According to NAR’s “2018 Profile of International Activity in U.S.Residential Real Estate,” foreign buyers purchased $121 billion of residential property from April 201 to March 2018. Five states accounted for 53 percent of total residential property purchases: Florida (19 percent), California (14 percent), Texas (9 percent), New York (five percent), and Arizona (five percent). The major foreign buyers were China ($30.4B), Canada ($10.5B), the United Kingdom ($7.3B), India ($7.2B), and Mexico ($4.2B).

The CIPS Institute had five sponsors this year. Anita Rodal, international liaison with AFEX (Associated Foreign Exchange) and president of SBPI Services, Inc., informed Realtors the exchange rate can fluctuate on a second by second basis, so the exchange rate on the internet is not be the actual exchange rate. She also explained how market volatility affects inter-bank currency exchange rates and how AFEX helps foreign buyers convert their money to dollars quickly and at a competitive rate.

Avery Bibbs, business development manager with First American Exchange Company, delivered a presentation on the 1031 exchange and tax updates for 2019. A 1031 exchange allows an investor to sell a property, reinvest the proceeds from the sale in a “like kind” property that is of equal or greater value and defer all capital gain taxes. Examples of “like-kind” property exchanges are a single-family rental house for a duplex, an apartment building for a retail center, land for an income producing vineyard, etc.

Michael Cobb, CEO of ECI Development, spoke on how local REALTORS® can help clients interested in purchasing property abroad. Cobb said in addition to investors buying property overseas, Americans are looking at retiring abroad. Their move overseas is driven by cost, having a higher quality of life for less money.

Lisa Wendl, a loan officer with General Mortgage Capital Corp., provided information on loan requirements for foreign buyers. Wendl said because it is getting harder for Chinese living abroad to get money out of China, she has clients who have bought high-end properties in the Bay Area who are seeking to do cash-out refinancing in order to remain liquid. If the China government does not ease up on its restrictions on the outflow of money, Wendl anticipates some Chinese will be forced to sell their homes.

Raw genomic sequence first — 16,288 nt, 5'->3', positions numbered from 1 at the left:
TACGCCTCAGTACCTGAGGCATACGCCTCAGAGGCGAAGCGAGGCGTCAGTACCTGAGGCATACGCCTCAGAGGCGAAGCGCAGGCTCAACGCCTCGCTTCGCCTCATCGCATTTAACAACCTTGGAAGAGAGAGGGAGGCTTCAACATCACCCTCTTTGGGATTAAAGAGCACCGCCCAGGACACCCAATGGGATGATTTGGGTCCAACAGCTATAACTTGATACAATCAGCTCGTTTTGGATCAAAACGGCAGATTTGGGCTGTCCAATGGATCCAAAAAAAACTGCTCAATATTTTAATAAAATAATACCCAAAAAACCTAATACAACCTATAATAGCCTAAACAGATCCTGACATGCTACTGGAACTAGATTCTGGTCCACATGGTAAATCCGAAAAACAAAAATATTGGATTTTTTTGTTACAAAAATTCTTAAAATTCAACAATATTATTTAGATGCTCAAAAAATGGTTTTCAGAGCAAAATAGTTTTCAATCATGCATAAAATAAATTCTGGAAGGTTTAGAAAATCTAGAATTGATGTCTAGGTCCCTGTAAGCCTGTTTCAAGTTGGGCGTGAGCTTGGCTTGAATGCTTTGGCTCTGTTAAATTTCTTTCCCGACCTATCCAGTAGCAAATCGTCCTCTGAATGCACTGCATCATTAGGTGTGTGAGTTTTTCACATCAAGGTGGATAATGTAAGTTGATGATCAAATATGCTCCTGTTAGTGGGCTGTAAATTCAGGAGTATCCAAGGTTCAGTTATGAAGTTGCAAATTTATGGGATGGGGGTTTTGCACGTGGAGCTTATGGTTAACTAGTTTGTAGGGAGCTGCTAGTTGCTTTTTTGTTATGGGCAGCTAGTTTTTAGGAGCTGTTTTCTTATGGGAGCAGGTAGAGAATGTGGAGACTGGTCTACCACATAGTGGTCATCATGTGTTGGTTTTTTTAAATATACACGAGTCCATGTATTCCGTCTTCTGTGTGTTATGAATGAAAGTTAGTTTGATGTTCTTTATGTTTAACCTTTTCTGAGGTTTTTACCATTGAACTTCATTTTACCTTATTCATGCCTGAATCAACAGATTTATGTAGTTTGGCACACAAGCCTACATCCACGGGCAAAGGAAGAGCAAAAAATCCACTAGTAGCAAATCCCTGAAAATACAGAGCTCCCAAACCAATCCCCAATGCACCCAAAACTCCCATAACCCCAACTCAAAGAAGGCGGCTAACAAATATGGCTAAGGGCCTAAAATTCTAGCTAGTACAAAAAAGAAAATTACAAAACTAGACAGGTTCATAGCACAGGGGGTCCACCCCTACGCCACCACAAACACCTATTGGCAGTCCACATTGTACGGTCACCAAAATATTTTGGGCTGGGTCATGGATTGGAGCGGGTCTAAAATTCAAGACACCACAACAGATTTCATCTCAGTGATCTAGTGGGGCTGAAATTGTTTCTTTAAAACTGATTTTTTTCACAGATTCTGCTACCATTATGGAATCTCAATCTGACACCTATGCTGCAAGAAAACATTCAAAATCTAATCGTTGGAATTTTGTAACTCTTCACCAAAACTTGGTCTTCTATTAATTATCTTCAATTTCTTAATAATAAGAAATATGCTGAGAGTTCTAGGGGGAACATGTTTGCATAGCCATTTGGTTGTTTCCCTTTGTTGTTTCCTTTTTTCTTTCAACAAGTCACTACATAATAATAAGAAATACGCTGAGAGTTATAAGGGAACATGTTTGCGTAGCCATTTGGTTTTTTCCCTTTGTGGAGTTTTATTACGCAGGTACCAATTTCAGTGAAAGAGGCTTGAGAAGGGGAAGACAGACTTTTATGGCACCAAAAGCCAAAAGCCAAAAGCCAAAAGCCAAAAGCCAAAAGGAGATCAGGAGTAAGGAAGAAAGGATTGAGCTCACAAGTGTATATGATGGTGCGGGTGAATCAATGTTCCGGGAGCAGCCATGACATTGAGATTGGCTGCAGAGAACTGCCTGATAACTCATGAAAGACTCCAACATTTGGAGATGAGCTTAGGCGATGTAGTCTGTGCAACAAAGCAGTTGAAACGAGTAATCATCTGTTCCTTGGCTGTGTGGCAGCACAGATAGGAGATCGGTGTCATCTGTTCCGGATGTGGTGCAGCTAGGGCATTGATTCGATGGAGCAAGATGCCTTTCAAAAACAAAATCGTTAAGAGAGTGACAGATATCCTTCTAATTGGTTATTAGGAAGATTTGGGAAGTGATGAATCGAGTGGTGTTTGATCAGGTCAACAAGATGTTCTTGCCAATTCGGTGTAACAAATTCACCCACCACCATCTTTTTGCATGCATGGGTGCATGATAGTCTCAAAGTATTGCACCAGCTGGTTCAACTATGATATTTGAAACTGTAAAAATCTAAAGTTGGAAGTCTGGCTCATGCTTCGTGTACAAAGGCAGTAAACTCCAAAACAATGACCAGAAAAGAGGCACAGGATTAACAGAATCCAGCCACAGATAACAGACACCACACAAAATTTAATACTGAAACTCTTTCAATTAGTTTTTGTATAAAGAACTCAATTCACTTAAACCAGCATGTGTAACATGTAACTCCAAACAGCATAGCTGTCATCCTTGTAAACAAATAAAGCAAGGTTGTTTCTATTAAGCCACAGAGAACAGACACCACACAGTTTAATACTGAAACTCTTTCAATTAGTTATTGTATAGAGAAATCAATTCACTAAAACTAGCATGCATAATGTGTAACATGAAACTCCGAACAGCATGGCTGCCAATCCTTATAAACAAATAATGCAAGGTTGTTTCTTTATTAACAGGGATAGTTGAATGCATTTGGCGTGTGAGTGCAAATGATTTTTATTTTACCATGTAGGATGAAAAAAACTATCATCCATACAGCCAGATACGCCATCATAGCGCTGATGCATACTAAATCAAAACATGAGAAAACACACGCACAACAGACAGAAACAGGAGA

Amy Ku, Sandy Lee and Dean Chang represented the team of Winnie Ho, premier mortgage consultant with HSBC. Ku said a portfolio lending bank, HSBC is a one-stop shop designed to accommodate global clients. HSBC a number of programs that offer flexible terms to foreign buyers, like interest-only loans and family assisted programs for buyers who need help in qualifying for loans.

June is National Homeownership Month, and throughout the month the National Association of REALTORS®  and the nation’s state and local REALTOR® associations will be helping to raise awareness about the benefits of owning a home and help Americans achieve the American dream of homeownership.

“As leading advocates for homeownership, REALTORS® understand the value of owning a home,” said Alan Barbic, president of the Silicon Valley Association of REALTORS®. “Owning a home is not only the best investment an individual can make to build their personal wealth, it also provides social stability, builds communities, and is a driving force for the economy.”

Homeownership reaps benefits for the homeowner, as well as the community. Through the mortgage interest deduction, homeowners are allowed to reduce their taxable income by a sizeable amount. Buying a home is also an investment because of equity gains and overall appreciation. In addition, studies show high and stable homeownership rates contribute many important social benefits to a community, by boosting the quality of living through education and civic involvement, while lowering crime rate and welfare dependency.